Bob Dylan wasn’t completely one hundred per cent out of the public eye in 1968 – he did perform for about half an hour in January at the Woody Guthrie Memorial Concert at Carnegie Hall.
After a long hospitalization, Guthrie passed away on October 3, 1967. Apparently Dylan told Harold Leventhal that he would be the first to volunteer to perform at any memorial concert that would be arranged for him. Those shows (one in the afternoon, one in the evening) took place on January 20, and featured Judy Collins, Jack Elliott, Richie Havens, Odetta, Arlo Guthrie, Country Joe McDonald, Tom Paxton, and, of course, Pete Seeger.
Each of the artists sat on stage while the others played, and Dylan performed three songs with “The Crackers” (The Band, before they were known by that name, but after they were known as The Hawks).
Dylan’s performance, his first in nearly two years, was highly anticipated. The Rolling Stone review of the show noted that tickets were being scalped for $25 (about five times the retail price), but that there weren’t enough scalpers to satisfy the demand.
The songs that Dylan and The Band performed give a strong sense of how they were working together in 1967 on The Basement Tapes. “I Ain’t Got No Home” is quite different from the way that Dylan sang it at the beginning of the decade, and “The Grand Coulee Dam” has a strong influence from The Band in the way that it swings. “Dear Mrs. Roosevelt” was the lone down-tempo song that they did. All three are suggestive that a Dylan concert around this time would have been really interesting. While he used a band here, Dylan played acoustic rather than an electric guitar, and the bluesy sensibility is a stark contrast to the rock shows from 1966.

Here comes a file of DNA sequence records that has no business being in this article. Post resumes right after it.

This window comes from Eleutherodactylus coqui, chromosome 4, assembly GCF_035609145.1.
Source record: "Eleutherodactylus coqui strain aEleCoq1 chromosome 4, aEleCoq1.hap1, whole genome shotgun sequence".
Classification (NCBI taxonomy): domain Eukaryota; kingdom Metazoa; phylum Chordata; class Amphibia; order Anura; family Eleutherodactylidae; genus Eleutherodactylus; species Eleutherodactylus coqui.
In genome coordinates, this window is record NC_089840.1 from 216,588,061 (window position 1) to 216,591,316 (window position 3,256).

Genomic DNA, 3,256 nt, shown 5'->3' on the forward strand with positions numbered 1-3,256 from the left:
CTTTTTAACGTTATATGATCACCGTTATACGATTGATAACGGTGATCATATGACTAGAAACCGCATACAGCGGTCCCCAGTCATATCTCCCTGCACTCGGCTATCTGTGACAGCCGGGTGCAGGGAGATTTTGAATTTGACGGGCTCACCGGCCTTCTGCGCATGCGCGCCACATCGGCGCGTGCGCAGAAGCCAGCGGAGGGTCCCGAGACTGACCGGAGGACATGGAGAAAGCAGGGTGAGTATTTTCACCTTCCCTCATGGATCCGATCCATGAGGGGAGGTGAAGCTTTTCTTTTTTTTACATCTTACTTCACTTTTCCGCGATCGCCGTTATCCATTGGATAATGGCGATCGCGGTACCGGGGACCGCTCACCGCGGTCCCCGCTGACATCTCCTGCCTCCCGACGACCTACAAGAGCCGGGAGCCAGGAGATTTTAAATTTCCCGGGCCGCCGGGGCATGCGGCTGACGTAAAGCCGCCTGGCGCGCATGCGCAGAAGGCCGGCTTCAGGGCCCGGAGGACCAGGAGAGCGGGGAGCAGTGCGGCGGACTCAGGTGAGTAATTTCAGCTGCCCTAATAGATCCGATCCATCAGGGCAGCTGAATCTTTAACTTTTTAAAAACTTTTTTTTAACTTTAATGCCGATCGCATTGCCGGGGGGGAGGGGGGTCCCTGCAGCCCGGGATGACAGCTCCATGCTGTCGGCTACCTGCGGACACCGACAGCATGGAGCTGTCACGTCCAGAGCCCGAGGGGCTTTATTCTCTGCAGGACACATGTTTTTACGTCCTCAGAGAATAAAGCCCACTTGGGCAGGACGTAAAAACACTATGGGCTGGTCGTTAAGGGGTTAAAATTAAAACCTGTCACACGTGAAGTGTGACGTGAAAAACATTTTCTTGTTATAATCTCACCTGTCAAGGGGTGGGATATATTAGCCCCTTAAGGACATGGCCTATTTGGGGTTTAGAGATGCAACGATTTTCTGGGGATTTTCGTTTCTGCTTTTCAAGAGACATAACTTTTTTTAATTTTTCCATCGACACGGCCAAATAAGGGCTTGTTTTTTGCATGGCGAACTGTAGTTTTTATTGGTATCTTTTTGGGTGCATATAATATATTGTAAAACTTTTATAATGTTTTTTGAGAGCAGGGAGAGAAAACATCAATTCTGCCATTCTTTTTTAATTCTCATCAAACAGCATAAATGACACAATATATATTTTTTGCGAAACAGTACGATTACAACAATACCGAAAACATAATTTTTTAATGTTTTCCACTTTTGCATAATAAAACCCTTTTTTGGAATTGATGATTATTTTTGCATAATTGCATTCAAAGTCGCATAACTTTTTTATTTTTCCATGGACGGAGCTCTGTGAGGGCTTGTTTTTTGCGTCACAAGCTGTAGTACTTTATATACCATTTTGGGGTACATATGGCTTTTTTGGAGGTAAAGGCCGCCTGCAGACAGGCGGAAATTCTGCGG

In addition to their fifteen minutes, Dylan joined the rest of the performers on “This Land Is Your Land” and “This Train is Bound for Glory”, two of Guthrie’s most rousing songs.
The afternoon show is the one that seems to have been released on CD (and on vinyl in 1972). It’s available through the usual retailers. Apple let me buy just the Dylan songs for 99 cents each, and they’re well worth it. The album itself is pretty extravagantly priced, if you ask me.
Two of the three songs show up on YouTube. Sadly, it is “Grand Coulee Dam” that is the best of the trio, and that I couldn’t find. Play these through – they’re a glimpse of what might have been.